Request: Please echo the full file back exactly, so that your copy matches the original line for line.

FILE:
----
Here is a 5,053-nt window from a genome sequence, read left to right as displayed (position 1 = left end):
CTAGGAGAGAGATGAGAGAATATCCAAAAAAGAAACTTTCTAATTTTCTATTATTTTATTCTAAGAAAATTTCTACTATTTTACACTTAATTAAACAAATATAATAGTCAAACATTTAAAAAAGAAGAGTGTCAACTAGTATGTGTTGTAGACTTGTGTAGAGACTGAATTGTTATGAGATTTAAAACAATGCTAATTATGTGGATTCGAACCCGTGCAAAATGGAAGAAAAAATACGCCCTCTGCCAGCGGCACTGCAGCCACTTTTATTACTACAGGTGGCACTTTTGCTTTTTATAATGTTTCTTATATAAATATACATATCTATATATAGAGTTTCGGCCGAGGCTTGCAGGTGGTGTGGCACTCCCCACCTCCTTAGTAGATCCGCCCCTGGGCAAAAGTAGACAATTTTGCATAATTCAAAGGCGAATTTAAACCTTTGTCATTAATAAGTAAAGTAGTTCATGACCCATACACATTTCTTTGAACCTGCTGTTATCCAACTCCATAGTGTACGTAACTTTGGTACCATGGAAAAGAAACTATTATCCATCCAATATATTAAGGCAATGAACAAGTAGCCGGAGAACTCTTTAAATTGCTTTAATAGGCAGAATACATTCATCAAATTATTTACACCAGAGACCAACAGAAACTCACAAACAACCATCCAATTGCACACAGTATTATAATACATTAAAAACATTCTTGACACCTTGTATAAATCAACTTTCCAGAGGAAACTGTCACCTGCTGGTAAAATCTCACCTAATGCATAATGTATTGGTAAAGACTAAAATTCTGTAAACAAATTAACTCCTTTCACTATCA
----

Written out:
Here is a 5,053-nt window from a genome sequence, read left to right as displayed (position 1 = left end):
CTAGGAGAGAGATGAGAGAATATCCAAAAAAGAAACTTTCTAATTTTCTATTATTTTATTCTAAGAAAATTTCTACTATTTTACACTTAATTAAACAAATATAATAGTCAAACATTTAAAAAAGAAGAGTGTCAACTAGTATGTGTTGTAGACTTGTGTAGAGACTGAATTGTTATGAGATTTAAAACAATGCTAATTATGTGGATTCGAACCCGTGCAAAATGGAAGAAAAAATACGCCCTCTGCCAGCGGCACTGCAGCCACTTTTATTACTACAGGTGGCACTTTTGCTTTTTATAATGTTTCTTATATAAATATACATATCTATATATAGAGTTTCGGCCGAGGCTTGCAGGTGGTGTGGCACTCCCCACCTCCTTAGTAGATCCGCCCCTGGGCAAAAGTAGACAATTTTGCATAATTCAAAGGCGAATTTAAACCTTTGTCATTAATAAGTAAAGTAGTTCATGACCCATACACATTTCTTTGAACCTGCTGTTATCCAACTCCATAGTGTACGTAACTTTGGTACCATGGAAAAGAAACTATTATCCATCCAATATATTAAGGCAATGAACAAGTAGCCGGAGAACTCTTTAAATTGCTTTAATAGGCAGAATACATTCATCAAATTATTTACACCAGAGACCAACAGAAACTCACAAACAACCATCCAATTGCACACAGTATTATAATACATTAAAAACATTCTTGACACCTTGTATAAATCAACTTTCCAGAGGAAACTGTCACCTGCTGGTAAAATCTCACCTAATGCATAATGTATTGGTAAAGACTAAAATTCTGTAAACAAATTAACTCCTTTCACTATCA